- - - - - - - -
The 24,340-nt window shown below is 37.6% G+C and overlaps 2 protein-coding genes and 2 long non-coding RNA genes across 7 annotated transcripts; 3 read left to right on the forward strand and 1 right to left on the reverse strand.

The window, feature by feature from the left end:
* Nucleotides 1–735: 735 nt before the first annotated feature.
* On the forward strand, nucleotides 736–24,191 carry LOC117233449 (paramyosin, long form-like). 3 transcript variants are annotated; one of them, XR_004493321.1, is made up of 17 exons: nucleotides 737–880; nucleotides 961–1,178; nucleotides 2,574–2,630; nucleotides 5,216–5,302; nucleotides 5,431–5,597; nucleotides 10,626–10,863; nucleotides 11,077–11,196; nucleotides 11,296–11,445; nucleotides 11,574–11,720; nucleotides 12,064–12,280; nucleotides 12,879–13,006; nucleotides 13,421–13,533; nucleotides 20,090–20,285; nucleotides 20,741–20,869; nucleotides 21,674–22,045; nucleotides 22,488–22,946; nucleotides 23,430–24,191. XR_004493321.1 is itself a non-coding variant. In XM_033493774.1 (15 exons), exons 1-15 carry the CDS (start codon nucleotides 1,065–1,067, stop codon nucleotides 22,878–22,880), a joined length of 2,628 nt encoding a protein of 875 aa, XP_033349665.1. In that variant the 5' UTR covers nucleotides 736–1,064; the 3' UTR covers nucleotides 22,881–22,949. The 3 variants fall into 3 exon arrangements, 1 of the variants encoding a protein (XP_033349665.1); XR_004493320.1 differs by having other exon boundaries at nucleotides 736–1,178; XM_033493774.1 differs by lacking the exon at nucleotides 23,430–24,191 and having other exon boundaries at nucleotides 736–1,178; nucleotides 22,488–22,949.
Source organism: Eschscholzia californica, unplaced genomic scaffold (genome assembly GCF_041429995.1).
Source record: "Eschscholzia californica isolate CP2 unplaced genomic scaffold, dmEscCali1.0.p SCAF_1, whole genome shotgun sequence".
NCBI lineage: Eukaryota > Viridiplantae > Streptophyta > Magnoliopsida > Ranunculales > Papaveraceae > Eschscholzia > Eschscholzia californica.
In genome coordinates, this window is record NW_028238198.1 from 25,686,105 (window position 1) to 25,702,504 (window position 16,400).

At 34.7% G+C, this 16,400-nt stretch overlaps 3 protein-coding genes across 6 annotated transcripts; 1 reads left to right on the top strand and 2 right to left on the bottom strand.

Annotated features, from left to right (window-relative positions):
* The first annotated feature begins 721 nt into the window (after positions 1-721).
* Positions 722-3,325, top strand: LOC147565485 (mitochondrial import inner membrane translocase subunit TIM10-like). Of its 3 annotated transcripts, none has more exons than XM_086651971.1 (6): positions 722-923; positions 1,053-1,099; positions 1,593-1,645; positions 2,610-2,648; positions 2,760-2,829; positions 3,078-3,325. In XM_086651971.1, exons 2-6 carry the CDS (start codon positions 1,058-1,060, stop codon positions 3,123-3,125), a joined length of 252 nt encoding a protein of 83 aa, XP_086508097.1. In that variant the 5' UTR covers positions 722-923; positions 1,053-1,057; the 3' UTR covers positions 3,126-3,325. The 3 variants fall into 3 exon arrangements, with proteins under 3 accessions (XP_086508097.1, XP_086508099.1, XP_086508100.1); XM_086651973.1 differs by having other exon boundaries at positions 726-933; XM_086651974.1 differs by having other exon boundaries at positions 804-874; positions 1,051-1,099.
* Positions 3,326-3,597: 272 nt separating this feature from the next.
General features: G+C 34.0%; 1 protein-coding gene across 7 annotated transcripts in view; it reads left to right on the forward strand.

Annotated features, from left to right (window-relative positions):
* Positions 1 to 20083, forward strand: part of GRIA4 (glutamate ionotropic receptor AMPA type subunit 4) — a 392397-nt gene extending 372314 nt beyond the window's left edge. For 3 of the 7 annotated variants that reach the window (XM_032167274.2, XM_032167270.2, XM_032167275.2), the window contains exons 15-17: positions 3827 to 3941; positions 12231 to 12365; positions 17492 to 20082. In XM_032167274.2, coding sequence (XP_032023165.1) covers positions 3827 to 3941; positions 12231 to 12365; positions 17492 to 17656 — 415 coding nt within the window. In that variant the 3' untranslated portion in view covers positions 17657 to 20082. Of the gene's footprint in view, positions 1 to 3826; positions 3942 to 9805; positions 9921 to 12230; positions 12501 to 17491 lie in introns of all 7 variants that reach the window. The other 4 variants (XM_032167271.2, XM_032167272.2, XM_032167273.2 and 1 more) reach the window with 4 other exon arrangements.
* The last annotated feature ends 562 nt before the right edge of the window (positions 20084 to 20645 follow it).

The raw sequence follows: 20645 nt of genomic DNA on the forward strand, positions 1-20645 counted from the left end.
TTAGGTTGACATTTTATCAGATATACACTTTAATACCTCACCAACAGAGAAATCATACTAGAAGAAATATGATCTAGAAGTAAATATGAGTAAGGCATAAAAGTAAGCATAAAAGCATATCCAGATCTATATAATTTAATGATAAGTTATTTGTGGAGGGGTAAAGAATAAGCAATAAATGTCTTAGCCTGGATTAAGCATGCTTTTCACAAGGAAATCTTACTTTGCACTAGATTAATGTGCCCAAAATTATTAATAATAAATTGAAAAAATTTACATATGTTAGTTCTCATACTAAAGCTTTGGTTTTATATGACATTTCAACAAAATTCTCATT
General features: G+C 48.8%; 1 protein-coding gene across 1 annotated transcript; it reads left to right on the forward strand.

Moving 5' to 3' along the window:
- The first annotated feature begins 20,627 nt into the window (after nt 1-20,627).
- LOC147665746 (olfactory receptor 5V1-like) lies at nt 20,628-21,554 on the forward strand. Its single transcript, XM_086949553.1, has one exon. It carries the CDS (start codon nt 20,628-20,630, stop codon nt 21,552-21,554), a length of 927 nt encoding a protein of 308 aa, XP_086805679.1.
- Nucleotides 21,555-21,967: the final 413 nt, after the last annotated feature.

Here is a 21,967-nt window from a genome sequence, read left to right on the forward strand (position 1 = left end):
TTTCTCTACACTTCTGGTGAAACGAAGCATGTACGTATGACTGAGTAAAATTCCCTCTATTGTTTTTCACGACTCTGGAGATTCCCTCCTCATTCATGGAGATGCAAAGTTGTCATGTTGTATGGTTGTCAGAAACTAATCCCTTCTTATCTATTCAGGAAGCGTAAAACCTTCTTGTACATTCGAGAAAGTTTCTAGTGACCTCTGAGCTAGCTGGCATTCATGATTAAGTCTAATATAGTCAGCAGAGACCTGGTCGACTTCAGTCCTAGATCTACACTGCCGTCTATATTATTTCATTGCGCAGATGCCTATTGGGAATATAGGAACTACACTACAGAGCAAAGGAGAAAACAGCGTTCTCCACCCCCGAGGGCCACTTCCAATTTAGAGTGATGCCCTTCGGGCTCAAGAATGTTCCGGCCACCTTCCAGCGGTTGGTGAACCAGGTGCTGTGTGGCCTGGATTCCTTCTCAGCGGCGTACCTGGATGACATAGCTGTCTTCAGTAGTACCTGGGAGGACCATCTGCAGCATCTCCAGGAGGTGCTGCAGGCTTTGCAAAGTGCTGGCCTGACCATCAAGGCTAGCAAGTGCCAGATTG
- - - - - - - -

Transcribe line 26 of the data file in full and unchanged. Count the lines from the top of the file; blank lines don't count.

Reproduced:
TTTCTCTACACTTCTGGTGAAACGAAGCATGTACGTATGACTGAGTAAAATTCCCTCTATTGTTTTTCACGACTCTGGAGATTCCCTCCTCATTCATGGAGATGCAAAGTTGTCATGTTGTATGGTTGTCAGAAACTAATCCCTTCTTATCTATTCAGGAAGCGTAAAACCTTCTTGTACATTCGAGAAAGTTTCTAGTGACCTCTGAGCTAGCTGGCATTCATGATTAAGTCTAATATAGTCAGCAGAGACCTGGTCGACTTCAGTCCTAGATCTACACTGCCGTCTATATTATTTCATTGCGCAGATGCCTATTGGGAATATAGGAACTACACTACAGAGCAAAGGAGAAAACAGCGTTCTCCACCCCCGAGGGCCACTTCCAATTTAGAGTGATGCCCTTCGGGCTCAAGAATGTTCCGGCCACCTTCCAGCGGTTGGTGAACCAGGTGCTGTGTGGCCTGGATTCCTTCTCAGCGGCGTACCTGGATGACATAGCTGTCTTCAGTAGTACCTGGGAGGACCATCTGCAGCATCTCCAGGAGGTGCTGCAGGCTTTGCAAAGTGCTGGCCTGACCATCAAGGCTAGCAAGTGCCAGATTG